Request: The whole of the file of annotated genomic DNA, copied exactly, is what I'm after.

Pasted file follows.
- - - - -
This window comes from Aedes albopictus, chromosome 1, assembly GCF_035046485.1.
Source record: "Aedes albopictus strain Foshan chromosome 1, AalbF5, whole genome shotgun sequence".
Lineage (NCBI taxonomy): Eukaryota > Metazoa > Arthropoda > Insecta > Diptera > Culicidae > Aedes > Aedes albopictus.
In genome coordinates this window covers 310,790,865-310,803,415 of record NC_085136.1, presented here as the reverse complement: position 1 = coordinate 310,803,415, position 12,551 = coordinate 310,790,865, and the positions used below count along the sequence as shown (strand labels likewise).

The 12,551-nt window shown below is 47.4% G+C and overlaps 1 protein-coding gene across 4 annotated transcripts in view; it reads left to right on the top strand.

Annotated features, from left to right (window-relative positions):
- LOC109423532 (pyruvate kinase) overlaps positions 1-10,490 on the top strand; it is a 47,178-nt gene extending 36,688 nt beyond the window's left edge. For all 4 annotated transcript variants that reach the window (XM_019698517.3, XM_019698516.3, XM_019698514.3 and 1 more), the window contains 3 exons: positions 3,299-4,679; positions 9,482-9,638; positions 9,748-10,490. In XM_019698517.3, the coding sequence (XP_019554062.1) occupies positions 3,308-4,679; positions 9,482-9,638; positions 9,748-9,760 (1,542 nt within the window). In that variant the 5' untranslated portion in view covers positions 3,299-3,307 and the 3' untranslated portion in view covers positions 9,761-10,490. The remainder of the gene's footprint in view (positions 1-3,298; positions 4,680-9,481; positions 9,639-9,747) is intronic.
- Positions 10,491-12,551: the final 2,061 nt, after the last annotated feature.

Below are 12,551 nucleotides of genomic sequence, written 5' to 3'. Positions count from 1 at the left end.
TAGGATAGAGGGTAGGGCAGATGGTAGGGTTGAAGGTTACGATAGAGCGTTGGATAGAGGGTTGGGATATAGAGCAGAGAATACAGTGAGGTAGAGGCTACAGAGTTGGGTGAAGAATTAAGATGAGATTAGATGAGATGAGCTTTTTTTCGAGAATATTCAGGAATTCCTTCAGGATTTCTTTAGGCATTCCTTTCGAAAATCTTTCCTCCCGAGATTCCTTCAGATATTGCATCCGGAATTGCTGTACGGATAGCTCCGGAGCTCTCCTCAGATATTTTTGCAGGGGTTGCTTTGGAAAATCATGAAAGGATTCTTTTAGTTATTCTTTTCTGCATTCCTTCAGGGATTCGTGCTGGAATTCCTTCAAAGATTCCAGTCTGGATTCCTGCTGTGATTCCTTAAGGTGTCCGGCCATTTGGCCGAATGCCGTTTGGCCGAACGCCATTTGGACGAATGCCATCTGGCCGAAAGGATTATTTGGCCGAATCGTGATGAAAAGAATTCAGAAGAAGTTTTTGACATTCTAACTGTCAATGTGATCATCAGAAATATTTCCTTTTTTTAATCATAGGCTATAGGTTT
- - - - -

This window comes from Aedes albopictus, chromosome 1, assembly GCF_035046485.1.
Source record: "Aedes albopictus strain Foshan chromosome 1, AalbF5, whole genome shotgun sequence".
Lineage (NCBI taxonomy): Eukaryota > Metazoa > Arthropoda > Insecta > Diptera > Culicidae > Aedes > Aedes albopictus.
In genome coordinates this window covers 310,790,865-310,803,415 of record NC_085136.1, presented here as the reverse complement: position 1 = coordinate 310,803,415, position 12,551 = coordinate 310,790,865, and the positions used below count along the sequence as shown (strand labels likewise).

The 12,551-nt window shown below is 47.4% G+C and overlaps 1 protein-coding gene across 4 annotated transcripts in view; it reads left to right on the top strand.

Annotated features, from left to right (window-relative positions):
- LOC109423532 (pyruvate kinase) overlaps positions 1-10,490 on the top strand; it is a 47,178-nt gene extending 36,688 nt beyond the window's left edge. For all 4 annotated transcript variants that reach the window (XM_019698517.3, XM_019698516.3, XM_019698514.3 and 1 more), the window contains 3 exons: positions 3,299-4,679; positions 9,482-9,638; positions 9,748-10,490. In XM_019698517.3, the coding sequence (XP_019554062.1) occupies positions 3,308-4,679; positions 9,482-9,638; positions 9,748-9,760 (1,542 nt within the window). In that variant the 5' untranslated portion in view covers positions 3,299-3,307 and the 3' untranslated portion in view covers positions 9,761-10,490. The remainder of the gene's footprint in view (positions 1-3,298; positions 4,680-9,481; positions 9,639-9,747) is intronic.
- Positions 10,491-12,551: the final 2,061 nt, after the last annotated feature.

Below are 12,551 nucleotides of genomic sequence, written 5' to 3'. Positions count from 1 at the left end.
TAGGATAGAGGGTAGGGCAGATGGTAGGGTTGAAGGTTACGATAGAGCGTTGGATAGAGGGTTGGGATATAGAGCAGAGAATACAGTGAGGTAGAGGCTACAGAGTTGGGTGAAGAATTAAGATGAGATTAGATGAGATGAGCTTTTTTTCGAGAATATTCAGGAATTCCTTCAGGATTTCTTTAGGCATTCCTTTCGAAAATCTTTCCTCCCGAGATTCCTTCAGATATTGCATCCGGAATTGCTGTACGGATAGCTCCGGAGCTCTCCTCAGATATTTTTGCAGGGGTTGCTTTGGAAAATCATGAAAGGATTCTTTTAGTTATTCTTTTCTGCATTCCTTCAGGGATTCGTGCTGGAATTCCTTCAAAGATTCCAGTCTGGATTCCTGCTGTGATTCCTTAAGGTGTCCGGCCATTTGGCCGAATGCCGTTTGGCCGAACGCCATTTGGACGAATGCCATCTGGCCGAAAGGATTATTTGGCCGAATCGTGATGAAAAGAATTCAGAAGAAGTTTTTGACATTCTAACTGTCAATGTGATCATCAGAAATATTTCCTTTTTTTAATCATAGGCTATAGGTTT